A dictionary in Python is a collection of items accessed by a specific key rather than by index. What does this mean?
Imagine a dictionary in the real world… when you need to look up the meaning of a word, you try to find the meaning using the word itself and not the possible index of the word. Python dictionaries work with the same concept, the word whose meaning you are looking for is the key and the meaning of the word is the value, you do not need to know the index of the word in a dictionary to find its meaning.
Note: The keys in a dictionary have to be hashable.
Hashing is the process of running an item through a specific kind of function. This function is called a “hash function”. This hash function returns a unique output for a unique input value. Integers, floating point numbers, strings, tuples, and frozensets are hashable. While lists, dictionaries, and sets other than frozensets are not. Hashing is a somewhat complex topic and this is only the basic concept behind hashing.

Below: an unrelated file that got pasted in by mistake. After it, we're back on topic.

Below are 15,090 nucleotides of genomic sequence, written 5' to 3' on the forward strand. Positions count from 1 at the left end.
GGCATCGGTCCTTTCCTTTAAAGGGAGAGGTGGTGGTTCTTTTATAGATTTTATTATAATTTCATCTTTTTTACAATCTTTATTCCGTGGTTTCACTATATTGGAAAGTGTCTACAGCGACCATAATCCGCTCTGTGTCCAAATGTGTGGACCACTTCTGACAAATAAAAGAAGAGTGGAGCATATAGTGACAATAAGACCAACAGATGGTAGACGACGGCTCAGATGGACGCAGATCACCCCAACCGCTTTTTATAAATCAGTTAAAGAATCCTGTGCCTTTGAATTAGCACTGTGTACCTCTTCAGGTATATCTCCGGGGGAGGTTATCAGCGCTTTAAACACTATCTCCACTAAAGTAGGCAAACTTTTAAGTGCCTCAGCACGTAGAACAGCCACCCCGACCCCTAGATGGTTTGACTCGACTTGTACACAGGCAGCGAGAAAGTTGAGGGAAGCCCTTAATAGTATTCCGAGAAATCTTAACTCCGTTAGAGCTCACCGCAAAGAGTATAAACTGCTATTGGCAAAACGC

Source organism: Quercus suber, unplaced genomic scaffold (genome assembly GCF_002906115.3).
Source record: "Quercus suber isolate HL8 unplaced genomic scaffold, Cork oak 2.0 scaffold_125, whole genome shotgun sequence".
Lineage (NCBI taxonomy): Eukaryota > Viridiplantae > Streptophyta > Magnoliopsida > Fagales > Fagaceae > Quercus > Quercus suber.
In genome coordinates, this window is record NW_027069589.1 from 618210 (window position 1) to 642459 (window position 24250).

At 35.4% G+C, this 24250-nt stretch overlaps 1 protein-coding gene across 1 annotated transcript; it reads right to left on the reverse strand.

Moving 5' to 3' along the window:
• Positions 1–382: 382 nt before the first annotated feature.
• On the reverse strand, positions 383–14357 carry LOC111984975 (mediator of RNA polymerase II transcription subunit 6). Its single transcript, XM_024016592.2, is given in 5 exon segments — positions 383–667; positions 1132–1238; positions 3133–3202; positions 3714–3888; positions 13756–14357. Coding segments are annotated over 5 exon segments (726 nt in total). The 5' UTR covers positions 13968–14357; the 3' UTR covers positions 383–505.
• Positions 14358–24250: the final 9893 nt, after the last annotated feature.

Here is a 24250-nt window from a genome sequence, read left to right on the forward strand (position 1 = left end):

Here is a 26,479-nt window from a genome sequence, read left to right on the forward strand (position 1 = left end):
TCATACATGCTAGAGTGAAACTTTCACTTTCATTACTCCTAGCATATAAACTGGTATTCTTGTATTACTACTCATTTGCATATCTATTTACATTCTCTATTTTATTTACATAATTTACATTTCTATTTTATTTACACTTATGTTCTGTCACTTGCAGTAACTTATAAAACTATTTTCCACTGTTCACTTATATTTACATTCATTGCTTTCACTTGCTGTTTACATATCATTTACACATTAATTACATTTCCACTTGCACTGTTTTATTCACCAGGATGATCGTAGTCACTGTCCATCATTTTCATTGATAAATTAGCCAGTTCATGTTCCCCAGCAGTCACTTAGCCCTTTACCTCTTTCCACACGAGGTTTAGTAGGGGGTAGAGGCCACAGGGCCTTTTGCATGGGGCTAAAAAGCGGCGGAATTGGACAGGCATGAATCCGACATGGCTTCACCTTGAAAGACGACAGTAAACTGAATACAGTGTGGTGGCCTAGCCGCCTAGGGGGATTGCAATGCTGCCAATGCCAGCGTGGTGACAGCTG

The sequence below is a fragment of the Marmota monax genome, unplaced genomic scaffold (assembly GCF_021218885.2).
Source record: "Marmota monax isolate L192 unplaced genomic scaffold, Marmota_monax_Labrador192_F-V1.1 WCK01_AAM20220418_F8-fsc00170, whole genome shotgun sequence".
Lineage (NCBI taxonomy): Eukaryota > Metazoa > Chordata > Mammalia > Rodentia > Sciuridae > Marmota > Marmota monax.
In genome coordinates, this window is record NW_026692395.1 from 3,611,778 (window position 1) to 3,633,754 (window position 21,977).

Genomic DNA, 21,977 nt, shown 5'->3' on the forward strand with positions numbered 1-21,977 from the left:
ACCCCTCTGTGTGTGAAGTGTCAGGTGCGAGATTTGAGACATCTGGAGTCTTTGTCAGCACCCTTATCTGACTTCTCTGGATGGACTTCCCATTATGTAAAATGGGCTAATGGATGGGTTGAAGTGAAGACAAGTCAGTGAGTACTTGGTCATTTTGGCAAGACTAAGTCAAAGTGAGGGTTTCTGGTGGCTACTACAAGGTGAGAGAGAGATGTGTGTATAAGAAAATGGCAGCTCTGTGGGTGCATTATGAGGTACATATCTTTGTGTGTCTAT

You can initialize a dictionary in Python this way:
Python Dictionary Comprehension
Dictionary comprehension is a method for transforming one dictionary into another dictionary. During this transformation, items within the original dictionary can be conditionally included in the new dictionary and each item can be transformed as needed.
A good list comprehension can make your code more expressive and thus, easier to read. The key with creating comprehensions is to not let them get so complex that your head spins when you try to decipher what they are actually doing. Keeping the idea of “easy to read” alive.
The way to do dictionary comprehension in Python is to be able to access the
key objects and the
value objects of a dictionary.
How can this be done?
Python has you covered! You can simply use the built-in methods for the same: